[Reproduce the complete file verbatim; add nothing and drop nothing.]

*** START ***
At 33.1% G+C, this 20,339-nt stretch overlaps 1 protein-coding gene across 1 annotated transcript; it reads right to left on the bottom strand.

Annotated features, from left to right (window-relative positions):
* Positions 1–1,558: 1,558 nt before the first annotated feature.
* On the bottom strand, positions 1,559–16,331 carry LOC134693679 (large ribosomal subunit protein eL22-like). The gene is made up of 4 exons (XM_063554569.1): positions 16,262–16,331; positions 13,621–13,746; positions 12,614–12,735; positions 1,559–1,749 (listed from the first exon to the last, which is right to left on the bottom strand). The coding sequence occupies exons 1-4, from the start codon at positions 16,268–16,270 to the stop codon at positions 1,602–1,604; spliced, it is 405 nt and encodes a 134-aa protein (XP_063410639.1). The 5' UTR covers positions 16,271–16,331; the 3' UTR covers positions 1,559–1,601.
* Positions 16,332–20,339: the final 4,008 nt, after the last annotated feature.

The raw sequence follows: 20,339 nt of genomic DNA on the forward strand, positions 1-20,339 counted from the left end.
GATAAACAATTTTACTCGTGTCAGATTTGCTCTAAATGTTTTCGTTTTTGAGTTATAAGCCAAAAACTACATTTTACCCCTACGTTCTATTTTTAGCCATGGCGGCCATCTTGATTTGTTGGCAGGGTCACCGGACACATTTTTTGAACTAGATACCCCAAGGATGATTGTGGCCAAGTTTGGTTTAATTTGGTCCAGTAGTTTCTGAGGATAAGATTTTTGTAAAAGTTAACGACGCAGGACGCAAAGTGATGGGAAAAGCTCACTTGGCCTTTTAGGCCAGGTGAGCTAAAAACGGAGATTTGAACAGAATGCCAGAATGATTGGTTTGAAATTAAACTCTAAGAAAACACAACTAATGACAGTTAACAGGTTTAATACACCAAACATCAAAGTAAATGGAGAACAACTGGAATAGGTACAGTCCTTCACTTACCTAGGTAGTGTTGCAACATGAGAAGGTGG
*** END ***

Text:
At 33.1% G+C, this 20,339-nt stretch overlaps 1 protein-coding gene across 1 annotated transcript; it reads right to left on the bottom strand.

Annotated features, from left to right (window-relative positions):
* Positions 1–1,558: 1,558 nt before the first annotated feature.
* On the bottom strand, positions 1,559–16,331 carry LOC134693679 (large ribosomal subunit protein eL22-like). The gene is made up of 4 exons (XM_063554569.1): positions 16,262–16,331; positions 13,621–13,746; positions 12,614–12,735; positions 1,559–1,749 (listed from the first exon to the last, which is right to left on the bottom strand). The coding sequence occupies exons 1-4, from the start codon at positions 16,268–16,270 to the stop codon at positions 1,602–1,604; spliced, it is 405 nt and encodes a 134-aa protein (XP_063410639.1). The 5' UTR covers positions 16,271–16,331; the 3' UTR covers positions 1,559–1,601.
* Positions 16,332–20,339: the final 4,008 nt, after the last annotated feature.

The raw sequence follows: 20,339 nt of genomic DNA on the forward strand, positions 1-20,339 counted from the left end.
GATAAACAATTTTACTCGTGTCAGATTTGCTCTAAATGTTTTCGTTTTTGAGTTATAAGCCAAAAACTACATTTTACCCCTACGTTCTATTTTTAGCCATGGCGGCCATCTTGATTTGTTGGCAGGGTCACCGGACACATTTTTTGAACTAGATACCCCAAGGATGATTGTGGCCAAGTTTGGTTTAATTTGGTCCAGTAGTTTCTGAGGATAAGATTTTTGTAAAAGTTAACGACGCAGGACGCAAAGTGATGGGAAAAGCTCACTTGGCCTTTTAGGCCAGGTGAGCTAAAAACGGAGATTTGAACAGAATGCCAGAATGATTGGTTTGAAATTAAACTCTAAGAAAACACAACTAATGACAGTTAACAGGTTTAATACACCAAACATCAAAGTAAATGGAGAACAACTGGAATAGGTACAGTCCTTCACTTACCTAGGTAGTGTTGCAACATGAGAAGGTGG